Engineering courses. In response to feedback from educators in the field, we have concentrated on three main areas. Firstly, we have integrated new data to support the teaching of Functional Materials and Biomaterials, which allow selection on new attributes including piezo/pyroelectric, magnetic, semiconducting and thermoelectric properties. Secondly, we have developed a prototype Phase Diagram Tool for teaching about the phase stability, microstructures and process-structure relations in several technologically important binary and ternary systems. Thirdly, we have created a unique “Process Property Profiles” database and teaching resources to enable students to explore the interactions between processing of materials and their properties. All of these items are now ready as prototypes for those that use CES EduPack to try out with their students.
The Phase Diagram Tool Prototype is available to all. This poster is designed to show you what we have been doing, and to encourage you to try them out and give us valuable feedback.


An Interdisciplinary Engineering Tool Supporting Accreditation

John Metcalf , Sheffield Hallam University

Many engineering courses and educational programmes relate somehow to knowledge and understanding about materials and their properties. In this sense, materials-related teaching and educational resources can be considered a useful interdisciplinary platform for engineering education. Some examples of areas where materials are particularly relevant are:

  • Mechanical Engineering
  • Product Development
  • Aerospace Engineering
  • Industrial- and Eco Design
  • Bioengineering
The aim of this paper is to show how a widely used educational software tool supporting these areas can be used as a vehicle for accreditation of engineering programs or courses. CES EduPack has been used to facilitate outcomes in the North American ABET system and support the CDIO Syllabus.
Two important areas that are particularly well supported by the software are Sustainability/Environment and Project work. In the poster, we review some previous work along these lines and elaborate on concepts and features that pertain to accreditation in the European EUR-ACE and the UK-SPEC system in particular in the Higher Education arena. A recent successful accreditation process of BEng courses at Sheffield Hallam University is used to reinforce our conclusion that the software, in combination with the educator and suitable learning activities, can facilitate relevant educational outcomes. The content resonates with several conference themes of the symposia, mainly Employability and Learning Technologies.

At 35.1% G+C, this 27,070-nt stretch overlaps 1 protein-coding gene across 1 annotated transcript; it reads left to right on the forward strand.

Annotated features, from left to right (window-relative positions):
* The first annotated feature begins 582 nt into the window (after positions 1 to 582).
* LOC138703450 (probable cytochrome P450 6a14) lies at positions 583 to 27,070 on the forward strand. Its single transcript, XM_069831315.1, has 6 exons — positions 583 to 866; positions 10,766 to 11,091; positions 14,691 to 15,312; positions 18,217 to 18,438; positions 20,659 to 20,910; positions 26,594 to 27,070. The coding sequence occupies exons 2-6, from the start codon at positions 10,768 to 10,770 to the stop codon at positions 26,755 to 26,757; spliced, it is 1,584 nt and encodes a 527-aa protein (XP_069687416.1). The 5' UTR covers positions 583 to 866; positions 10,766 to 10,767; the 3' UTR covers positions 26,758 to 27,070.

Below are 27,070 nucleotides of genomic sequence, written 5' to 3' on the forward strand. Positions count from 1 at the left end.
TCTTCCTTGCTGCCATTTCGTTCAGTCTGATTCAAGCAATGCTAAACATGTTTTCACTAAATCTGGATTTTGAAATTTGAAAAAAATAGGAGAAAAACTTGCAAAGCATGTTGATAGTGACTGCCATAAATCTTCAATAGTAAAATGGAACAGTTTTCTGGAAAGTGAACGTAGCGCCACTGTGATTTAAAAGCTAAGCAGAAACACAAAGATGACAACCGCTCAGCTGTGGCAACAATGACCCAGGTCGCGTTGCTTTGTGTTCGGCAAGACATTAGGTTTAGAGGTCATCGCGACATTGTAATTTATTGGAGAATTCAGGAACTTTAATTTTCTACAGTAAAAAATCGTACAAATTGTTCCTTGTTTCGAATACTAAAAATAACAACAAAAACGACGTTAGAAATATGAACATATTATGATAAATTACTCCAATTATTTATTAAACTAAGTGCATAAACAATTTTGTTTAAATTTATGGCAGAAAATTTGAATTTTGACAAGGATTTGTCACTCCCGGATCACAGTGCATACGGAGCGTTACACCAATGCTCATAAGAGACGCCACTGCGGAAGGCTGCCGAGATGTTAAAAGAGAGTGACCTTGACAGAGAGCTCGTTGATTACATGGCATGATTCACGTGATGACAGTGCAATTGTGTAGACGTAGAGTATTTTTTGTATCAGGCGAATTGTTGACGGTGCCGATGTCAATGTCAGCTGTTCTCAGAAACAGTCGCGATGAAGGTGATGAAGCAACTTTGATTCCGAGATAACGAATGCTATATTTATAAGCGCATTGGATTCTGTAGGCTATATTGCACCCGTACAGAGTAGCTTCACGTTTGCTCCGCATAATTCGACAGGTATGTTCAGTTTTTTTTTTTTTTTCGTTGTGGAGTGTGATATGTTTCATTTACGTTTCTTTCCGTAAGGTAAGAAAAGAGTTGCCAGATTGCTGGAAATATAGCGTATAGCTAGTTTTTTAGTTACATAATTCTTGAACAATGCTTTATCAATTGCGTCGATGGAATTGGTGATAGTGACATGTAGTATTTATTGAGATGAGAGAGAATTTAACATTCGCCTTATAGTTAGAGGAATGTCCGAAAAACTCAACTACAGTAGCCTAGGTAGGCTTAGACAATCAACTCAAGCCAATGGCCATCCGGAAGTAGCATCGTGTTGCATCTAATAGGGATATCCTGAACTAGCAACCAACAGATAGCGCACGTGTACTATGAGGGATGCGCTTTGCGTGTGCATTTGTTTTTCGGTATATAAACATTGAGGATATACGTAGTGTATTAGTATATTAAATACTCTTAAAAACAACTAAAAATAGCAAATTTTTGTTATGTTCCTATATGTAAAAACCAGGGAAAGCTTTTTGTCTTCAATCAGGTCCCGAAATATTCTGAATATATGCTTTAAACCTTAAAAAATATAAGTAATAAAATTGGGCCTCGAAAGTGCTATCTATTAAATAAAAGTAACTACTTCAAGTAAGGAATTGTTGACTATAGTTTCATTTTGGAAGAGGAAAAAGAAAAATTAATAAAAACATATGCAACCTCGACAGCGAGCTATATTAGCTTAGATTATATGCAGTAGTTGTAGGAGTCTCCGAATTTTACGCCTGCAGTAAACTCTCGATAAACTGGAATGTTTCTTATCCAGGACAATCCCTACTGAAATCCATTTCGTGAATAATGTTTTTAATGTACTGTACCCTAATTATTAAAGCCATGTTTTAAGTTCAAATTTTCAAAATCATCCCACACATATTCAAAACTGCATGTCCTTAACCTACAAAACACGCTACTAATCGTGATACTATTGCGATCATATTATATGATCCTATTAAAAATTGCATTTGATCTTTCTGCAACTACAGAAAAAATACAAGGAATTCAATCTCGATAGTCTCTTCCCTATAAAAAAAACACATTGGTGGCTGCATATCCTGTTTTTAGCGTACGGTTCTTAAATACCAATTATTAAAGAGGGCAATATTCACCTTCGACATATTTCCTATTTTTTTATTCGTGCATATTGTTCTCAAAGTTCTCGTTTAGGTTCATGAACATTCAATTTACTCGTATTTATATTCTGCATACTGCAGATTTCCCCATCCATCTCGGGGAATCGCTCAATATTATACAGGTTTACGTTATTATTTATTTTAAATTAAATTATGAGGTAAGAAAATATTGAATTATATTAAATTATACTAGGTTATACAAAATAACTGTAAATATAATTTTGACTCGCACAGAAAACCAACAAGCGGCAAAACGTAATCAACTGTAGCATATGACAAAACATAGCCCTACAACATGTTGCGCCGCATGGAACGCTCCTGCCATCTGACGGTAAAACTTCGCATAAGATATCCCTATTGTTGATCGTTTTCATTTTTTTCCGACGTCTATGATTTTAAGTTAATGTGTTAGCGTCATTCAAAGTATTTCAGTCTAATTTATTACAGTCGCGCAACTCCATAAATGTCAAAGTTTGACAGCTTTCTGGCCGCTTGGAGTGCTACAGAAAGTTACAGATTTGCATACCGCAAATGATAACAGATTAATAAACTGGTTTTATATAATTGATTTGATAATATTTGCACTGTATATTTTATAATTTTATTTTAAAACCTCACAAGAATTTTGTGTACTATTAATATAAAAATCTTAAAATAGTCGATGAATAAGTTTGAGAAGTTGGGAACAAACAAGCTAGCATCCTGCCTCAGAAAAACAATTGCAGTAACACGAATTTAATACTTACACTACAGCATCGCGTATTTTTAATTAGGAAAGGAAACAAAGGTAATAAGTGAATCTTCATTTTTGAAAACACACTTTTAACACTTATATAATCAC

Educating Junior Versus Senior Materials Science Students – Can One Approach Fit All?

Dr. Adrian Lowe , Australian National University

This study looks at how different, delivery modes and problem-based learning assessment tools need to be when dealing with junior and senior students in the same discipline at junior and senior levels. I am in a unique position where I lecture both a year 1 (compulsory) materials course and a senior year advanced materials elective concurrently. The topics covered are often the same (e.g. phase diagrams) but the level of complexity and hence student expectation, is very different.
Over recent years, we have been looking at ways whereby common assessment frameworks across these courses are possible with well-defined ‘achievement levels’ that cover basic understanding through to advanced conceptual and application that allow students to self-assess both at the junior and senior level. Having a common framework such as this allows for extremely valuable information on how students have developed academically whilst at university.